Pork Nutrition Facts, Including Protein and More

We all know that a big percentage of our daily calories should come from protein. The Institute of Medicine suggests 20 to 30 grams per meal because protein supports muscle mass and function. How does pork stack up against other meats? Check out these pork nutrition facts.

More Pork Nutrition Facts
But there’s more to pork than just the protein. This meat comes packed with plenty of beneficial nutrients. See the chart below for a deep dive into everything you need to know about the nutrients in pork.

Nutrient % Daily Value Why It’s Good for You
Iron 5% Getting enough iron is a problem for some women, especially women of child-bearing age. Heme iron (found in meat) is absorbed more readily than non-heme iron (found in plant-based foods). Thus, people who avoid meat without the help of their health professional may increase their risk of iron-deficiency anemia.
Magnesium 6% Important for the normal function of many enzymes (catalysts for the body’s chemical reactors), glucose and muscle action.
Phosphorous 20% Strengthens bones and generates energy in cells.
Potassium 11% This mineral, also known as an electrolyte, plays a major role in water balance and helps maintain normal blood pressure.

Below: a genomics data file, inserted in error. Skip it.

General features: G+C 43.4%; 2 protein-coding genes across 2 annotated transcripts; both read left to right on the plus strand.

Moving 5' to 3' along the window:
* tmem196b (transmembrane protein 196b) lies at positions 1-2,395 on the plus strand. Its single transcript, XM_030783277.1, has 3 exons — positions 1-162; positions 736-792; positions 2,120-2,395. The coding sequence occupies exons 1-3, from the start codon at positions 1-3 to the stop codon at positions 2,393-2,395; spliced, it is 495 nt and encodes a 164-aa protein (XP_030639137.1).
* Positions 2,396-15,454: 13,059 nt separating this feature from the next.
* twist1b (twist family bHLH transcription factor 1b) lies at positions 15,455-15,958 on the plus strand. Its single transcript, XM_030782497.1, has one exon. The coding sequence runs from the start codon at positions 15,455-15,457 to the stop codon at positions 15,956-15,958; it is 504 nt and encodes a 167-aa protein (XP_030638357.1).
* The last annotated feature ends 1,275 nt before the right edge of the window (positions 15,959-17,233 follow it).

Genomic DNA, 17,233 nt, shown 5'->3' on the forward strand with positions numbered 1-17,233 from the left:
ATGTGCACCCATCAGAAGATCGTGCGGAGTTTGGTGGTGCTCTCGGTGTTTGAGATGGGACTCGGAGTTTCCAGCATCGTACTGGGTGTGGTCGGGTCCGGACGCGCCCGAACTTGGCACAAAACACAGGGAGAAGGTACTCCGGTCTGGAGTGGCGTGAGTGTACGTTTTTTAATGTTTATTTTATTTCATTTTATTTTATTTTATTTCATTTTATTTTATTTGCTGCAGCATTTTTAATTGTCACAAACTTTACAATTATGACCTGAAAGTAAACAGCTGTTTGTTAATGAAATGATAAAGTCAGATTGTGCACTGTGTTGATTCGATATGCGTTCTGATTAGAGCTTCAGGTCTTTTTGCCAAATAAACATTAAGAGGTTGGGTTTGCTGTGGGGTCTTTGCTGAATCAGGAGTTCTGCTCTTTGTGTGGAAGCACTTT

Zinc 14% A component of more than 70 enzymes, zinc is a key player in energy metabolism and the immune system.
Thiamine 54% Without this key vitamin, metabolism of carbohydrates, protein and fat would be significantly compromised. Animal protein is one of the best sources of this nutrient, and among the choices, pork is tops.
Riboflavin 19% Next to milk, there are few foods that have as much riboflavin per serving as pork. Riboflavin has an important role in the release of energy from foods.
Niacin 37% Important for the normal function of many enzymes in the body and involved in the metabolism of sugars and fatty acids.
Vitamin B12 8% Helps build red blood cells and metabolize carbohydrates and fats.
Vitamin B6 (Pyridoxine) 37% Important for the normal function of enzymes and co-enzymes, which are needed to metabolize protein, carbohydrates and fats. Plus, it plays a critical role in the regulation of glycogen (stored carbohydrates) metabolism.


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